Weekly Column by Lamar Alexander: Keeping Government Construction Projects on Time and on Budget

Posted on March 30, 2015

   Governing is about setting priorities, and a good example of that is the Uranium Processing Facility at Y-12, in East Tennessee. One of my priorities has been keeping large government construction projects on time and on budget, including the Uranium Processing Facility. Every time we would get a status update on the project costs were increasing.  We began holding regular meetings with the National Nuclear Security Administration, or NNSA, three years ago to try to solve the problem. 

   Now, after years of oversight by the Senate Appropriations Subcommittee on Energy & Water Development, which I now chair, we have an agreement: Construction of the Uranium Processing Facility’s uranium buildings isn’t supposed to begin until the buildings are at 90 percent design, the cost isn’t supposed to exceed $6.5 billion, and the project needs to be completed by 2025.

   This was a topic at a March 11 hearing I chaired on the National Nuclear Security Administration’s 2016 budget, one of four budget hearings our subcommittee held on the president’s budget proposal. Over the past two months we also held hearings on budget proposals for the U.S. Army Corps of Engineers, the Bureau of Reclamation, the Nuclear Regulatory Commission and, just this week, the U.S. Department of Energy.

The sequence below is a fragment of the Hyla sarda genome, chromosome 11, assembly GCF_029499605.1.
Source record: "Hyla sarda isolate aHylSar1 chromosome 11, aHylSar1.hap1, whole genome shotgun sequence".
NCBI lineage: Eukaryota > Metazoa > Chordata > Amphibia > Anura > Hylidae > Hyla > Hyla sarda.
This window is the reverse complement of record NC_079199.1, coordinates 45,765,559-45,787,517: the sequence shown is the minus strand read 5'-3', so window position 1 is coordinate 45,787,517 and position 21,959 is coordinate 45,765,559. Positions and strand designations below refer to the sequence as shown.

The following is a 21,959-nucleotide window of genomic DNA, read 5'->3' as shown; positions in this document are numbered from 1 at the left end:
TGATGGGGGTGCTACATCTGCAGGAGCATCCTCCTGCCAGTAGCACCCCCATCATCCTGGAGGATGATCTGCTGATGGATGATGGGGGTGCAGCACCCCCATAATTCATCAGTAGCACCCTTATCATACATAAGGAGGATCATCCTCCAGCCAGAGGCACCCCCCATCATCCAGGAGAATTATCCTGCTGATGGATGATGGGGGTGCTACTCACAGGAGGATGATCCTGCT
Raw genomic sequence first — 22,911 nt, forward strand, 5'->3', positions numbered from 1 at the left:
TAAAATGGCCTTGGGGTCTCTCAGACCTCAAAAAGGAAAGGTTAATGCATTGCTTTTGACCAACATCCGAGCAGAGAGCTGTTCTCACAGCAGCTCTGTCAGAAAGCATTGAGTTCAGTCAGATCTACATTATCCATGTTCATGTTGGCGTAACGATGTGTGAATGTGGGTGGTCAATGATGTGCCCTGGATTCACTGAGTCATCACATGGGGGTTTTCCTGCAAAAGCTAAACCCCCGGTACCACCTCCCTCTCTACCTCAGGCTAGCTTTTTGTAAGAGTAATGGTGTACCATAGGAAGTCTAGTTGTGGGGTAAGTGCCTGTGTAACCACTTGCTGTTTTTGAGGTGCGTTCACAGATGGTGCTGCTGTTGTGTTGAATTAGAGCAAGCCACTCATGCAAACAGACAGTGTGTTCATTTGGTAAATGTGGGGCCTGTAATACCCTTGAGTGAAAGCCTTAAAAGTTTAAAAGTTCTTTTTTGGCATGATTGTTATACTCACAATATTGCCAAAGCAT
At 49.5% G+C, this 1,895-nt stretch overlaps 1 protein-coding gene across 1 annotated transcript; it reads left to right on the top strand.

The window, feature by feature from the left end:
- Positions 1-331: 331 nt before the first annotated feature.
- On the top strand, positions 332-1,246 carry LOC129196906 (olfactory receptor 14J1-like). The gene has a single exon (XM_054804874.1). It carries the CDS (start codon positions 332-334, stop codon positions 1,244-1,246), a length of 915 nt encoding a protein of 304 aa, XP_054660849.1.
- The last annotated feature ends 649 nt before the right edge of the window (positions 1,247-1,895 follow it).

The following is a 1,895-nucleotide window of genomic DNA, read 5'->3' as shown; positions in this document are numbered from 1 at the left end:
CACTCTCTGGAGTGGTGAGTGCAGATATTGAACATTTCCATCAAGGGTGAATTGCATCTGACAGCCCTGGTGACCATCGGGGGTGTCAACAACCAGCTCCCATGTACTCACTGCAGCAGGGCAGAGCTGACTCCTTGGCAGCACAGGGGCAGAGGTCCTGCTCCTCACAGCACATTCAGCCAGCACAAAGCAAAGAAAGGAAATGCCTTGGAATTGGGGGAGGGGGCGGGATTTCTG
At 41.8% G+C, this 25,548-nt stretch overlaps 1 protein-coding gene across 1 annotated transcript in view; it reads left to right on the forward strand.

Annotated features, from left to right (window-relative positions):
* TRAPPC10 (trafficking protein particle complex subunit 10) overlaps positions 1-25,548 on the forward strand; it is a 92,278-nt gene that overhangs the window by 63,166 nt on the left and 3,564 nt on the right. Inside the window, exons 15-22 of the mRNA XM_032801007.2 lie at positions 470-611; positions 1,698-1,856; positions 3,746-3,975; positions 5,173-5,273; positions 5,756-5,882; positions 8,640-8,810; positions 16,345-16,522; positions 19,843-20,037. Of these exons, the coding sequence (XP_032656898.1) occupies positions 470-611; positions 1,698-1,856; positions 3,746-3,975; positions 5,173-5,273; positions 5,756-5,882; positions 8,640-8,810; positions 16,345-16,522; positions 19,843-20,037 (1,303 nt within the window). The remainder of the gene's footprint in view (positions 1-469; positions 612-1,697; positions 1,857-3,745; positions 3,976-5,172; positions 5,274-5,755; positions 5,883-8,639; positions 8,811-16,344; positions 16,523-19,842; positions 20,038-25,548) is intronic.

One of my priorities has been keeping large government construction projects on time and on budget, including the Uranium Processing Facility. Three years ago, we began holding regular meetings with the National Nuclear Security Agency, or NNSA.

   We said we wanted 90 percent design completed before we began construction and urged the NNSA to take aggressive steps to get costs under control.

   The NNSA administrator asked Dr. Thom Mason, the laboratory director for the Oak Ridge National Laboratory in Tennessee, to head a Red Team to review the project. The result of that review may be a model for how to keep these kinds of projects on time and on budget.

   The Red Team's report included 17 recommendations, nearly all of which the NNSA has now adopted, to keep the Uranium Facility within a $6.5 billion budget and completed by 2025.

   Based on these recommendations, the Uranium Processing Facility will now consist of at least two buildings − one with high security and one with less security − with construction of these buildings to begin once their design is at 90 percent. 

   NNSA recently completed a portion of the site preparation for this project under budget by $10 million.  That’s a good start, but there’s a lot more work to be done. 

   Though there seems to be clear accountability now, it is crucial that we maintain this accountability throughout this entire construction process and on future projects. We need to make sure someone is responsible for meeting the goals we have set.

   It’s time that we do what we were sent here to do – to govern. 

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